No offense to Errin, but this class really pisses me off. Don't get me wrong; I love our discussions, and I really do learn something everyday. But I really am getting quite irritated with the way some things are in our country. It seems like more than ever before heads of major corporations are the only voices in our country. With the media conglomerations and corporate censorship by Wal-mart and others, we don't really ever get a say of what we want to consume.
I was always led to believe growing up that Nirvana and Kurt Cobain were about one thing: being true to themselves. I was shocked and extremely disappointed when I read that they actually changed the title of the song on the album from "Rape Me" to "Waif Me". What's that all about? First of all, what does the word "waif" mean anyway? Second, I thought Nirvana would be above all of that greedy corporate BS. I guess I was wrong.
Also growing up, I was led to believe that members of the rap group N.W.A. were legitimate gangstas rapping about their tough upbringing on the streets of Compton. I was never a huge fan of their music, but I always felt if there was a rap artist or group who had street cred, it was the members of N.W.A. Turns out, none of them were gangbangers in L.A. Only Eazy-E actually ever stood on a street corner to sell crack. Ice Cube actually turned down an academic scholarship to Arizona State to remain with the group (I know, it's Arizona State, but still). Eazy-E contributed to George H.W. Bush's campaign before dying of AIDS. And Dr. Dre once severely beat up a female reporter in public. Yeah these guys were real hardcore gangbangers.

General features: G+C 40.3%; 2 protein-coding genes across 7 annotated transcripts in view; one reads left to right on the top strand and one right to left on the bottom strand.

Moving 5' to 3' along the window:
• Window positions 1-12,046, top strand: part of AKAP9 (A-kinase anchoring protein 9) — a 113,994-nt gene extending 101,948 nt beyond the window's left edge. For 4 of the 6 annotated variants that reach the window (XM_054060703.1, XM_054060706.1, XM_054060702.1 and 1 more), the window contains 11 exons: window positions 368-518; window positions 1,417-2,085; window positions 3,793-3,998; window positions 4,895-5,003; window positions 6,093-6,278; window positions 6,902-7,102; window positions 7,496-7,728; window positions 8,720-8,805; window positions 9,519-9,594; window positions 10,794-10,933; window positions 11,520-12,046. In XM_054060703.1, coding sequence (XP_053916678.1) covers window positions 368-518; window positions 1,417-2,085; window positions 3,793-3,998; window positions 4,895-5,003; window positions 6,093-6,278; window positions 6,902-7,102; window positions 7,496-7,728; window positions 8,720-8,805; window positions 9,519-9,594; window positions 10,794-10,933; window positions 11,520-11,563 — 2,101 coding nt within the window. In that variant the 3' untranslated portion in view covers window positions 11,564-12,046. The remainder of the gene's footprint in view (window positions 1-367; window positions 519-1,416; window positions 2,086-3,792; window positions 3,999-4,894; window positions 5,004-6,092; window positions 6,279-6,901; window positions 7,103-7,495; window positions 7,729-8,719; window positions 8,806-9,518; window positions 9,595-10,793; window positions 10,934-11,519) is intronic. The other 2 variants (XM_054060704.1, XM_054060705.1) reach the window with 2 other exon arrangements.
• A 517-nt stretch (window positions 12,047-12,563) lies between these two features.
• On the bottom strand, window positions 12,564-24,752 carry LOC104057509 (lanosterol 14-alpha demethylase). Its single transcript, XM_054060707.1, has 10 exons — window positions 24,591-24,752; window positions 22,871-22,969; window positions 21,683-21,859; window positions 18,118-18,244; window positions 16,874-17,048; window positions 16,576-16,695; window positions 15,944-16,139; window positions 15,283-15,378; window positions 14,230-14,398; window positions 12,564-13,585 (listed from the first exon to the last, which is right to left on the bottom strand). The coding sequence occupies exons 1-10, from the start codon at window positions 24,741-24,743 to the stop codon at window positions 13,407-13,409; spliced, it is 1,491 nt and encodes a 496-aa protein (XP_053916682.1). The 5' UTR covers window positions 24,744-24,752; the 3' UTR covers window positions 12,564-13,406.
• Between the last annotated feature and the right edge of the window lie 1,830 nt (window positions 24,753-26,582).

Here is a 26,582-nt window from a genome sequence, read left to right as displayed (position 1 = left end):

P. Diddy is even worse. Despite what he'd like you to think, Diddy was no ghetto kid. He had a middle-class upbringing, was a model for Baskin-Robbins and went to a private Catholic boys' school where he was reportedly scared to bring home any grade less than a B.
I guess the point I'm making is that even for people that are media literate, it's hard to decifer if what you're consuming is legitimate art or not. Is the artist being real or is he/she just a puppet for the corporations?
These two video clips illustrate a humorous take on how a corporation can censor an artist. This Is Spinal Tap is a mockumentary about a British rock band from the early 80s. If you haven't seen it, I highly suggest it as it is delightfully entertaining. But these two videos kinda show how big corporations like Wal-mart can have a say in what artists put out there. I must put a disclaimer out there that the clips have some minor language issues and (deep breath) Fran Drescher makes an appearance. Watch with caution.